Most of our machine vision images are transient. The system acquires and analyzes. A decision is made and an action is taken. In most cases then, the image is discarded. In fact often it has to be: there's just no space to store thousands of pictures.
But some people need to keep them. And sometimes they need to be able to demonstrate there's been no tampering, as in cases that are heading to court. In the scientific world too it's often necessary to preserve images, perhaps with annotations to explain what's being seen.
PhotoShop is one tool, but it's less than ideal, which is why UK-based Eye Detect Ltd have developed Eyecite. My first impression was that this is a more user-friendly version of ImageJ, but Jonathan Barnett of Eye Detect pointed out that, “the intention is to provide a limited set of processing functions that can then be customised for individual application areas, rather than providing the sort of range of functions that ImageJ provides, and as you say be more user friendly about it. Additionally, have the annotation and change tracking. QC is the sort of area we are looking at...”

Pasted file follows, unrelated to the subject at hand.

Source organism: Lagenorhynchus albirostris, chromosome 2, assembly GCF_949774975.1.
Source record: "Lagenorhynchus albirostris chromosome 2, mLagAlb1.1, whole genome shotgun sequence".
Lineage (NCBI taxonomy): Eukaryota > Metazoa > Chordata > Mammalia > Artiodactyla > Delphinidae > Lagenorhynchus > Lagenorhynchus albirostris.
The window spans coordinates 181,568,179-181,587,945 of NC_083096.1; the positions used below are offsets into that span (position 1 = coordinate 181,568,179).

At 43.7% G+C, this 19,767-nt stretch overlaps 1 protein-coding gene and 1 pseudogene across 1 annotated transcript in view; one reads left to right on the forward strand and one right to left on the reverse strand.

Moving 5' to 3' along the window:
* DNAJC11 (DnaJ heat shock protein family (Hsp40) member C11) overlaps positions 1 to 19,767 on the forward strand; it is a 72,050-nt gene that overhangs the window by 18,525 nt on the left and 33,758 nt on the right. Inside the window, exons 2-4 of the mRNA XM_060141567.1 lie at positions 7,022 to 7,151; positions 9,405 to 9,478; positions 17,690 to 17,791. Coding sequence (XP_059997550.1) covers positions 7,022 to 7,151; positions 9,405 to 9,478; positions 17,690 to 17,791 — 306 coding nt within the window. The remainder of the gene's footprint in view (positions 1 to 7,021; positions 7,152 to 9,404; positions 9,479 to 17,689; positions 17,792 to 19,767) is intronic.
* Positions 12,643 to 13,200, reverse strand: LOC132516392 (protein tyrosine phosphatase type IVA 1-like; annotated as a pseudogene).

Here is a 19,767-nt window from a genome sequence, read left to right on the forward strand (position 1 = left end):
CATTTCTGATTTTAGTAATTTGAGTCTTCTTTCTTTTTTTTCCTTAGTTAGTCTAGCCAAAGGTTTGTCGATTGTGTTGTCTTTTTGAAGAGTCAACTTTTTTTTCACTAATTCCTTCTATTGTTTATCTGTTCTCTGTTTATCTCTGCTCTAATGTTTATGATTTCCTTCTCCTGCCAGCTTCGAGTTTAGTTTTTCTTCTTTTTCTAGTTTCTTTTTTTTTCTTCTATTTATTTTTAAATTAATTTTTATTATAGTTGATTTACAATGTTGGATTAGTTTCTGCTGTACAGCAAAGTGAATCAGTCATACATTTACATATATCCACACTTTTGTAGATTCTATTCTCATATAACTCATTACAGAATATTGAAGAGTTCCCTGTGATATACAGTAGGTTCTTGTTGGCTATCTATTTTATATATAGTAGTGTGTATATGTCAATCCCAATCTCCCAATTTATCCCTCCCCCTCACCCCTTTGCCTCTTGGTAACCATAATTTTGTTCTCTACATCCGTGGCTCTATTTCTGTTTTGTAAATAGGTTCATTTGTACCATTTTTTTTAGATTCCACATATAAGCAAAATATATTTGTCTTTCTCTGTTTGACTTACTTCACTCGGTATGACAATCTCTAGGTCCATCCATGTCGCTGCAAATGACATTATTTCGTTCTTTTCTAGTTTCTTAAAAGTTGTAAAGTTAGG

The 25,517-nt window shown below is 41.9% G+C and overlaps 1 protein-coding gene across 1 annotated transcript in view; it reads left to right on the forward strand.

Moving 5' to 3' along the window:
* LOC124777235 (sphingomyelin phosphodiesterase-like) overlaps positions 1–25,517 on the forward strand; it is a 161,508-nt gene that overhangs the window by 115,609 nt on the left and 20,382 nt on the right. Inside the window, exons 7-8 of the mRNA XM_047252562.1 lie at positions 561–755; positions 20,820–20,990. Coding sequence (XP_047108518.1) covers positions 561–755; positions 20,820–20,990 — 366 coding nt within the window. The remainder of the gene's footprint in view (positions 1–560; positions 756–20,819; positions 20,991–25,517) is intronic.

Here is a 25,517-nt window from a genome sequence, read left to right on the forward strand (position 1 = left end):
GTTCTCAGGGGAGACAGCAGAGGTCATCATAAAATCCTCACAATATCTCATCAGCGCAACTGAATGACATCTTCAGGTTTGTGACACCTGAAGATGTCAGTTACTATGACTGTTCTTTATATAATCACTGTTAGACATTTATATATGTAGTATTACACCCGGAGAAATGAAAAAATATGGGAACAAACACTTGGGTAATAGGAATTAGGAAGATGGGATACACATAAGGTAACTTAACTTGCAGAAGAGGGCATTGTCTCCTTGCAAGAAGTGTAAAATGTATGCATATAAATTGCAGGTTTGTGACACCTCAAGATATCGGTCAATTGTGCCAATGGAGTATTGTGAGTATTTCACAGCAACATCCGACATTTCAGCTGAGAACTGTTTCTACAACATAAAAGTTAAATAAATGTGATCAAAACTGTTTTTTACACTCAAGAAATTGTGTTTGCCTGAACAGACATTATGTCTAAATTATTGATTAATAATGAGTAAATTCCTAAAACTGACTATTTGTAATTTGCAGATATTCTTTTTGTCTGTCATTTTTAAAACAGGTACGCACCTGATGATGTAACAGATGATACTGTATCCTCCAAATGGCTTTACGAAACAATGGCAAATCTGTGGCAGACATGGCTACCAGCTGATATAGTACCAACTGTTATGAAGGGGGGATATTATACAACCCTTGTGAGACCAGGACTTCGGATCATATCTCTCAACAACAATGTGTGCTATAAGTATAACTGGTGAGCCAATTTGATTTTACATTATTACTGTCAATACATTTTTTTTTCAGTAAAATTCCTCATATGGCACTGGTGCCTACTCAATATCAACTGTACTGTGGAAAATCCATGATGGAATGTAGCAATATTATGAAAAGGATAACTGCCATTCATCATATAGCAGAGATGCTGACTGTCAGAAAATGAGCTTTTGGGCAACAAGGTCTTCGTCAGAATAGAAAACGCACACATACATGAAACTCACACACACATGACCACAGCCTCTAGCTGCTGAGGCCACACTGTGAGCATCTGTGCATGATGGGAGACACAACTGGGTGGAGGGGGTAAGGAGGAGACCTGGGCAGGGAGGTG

So what is it? Perhaps this video will help explain.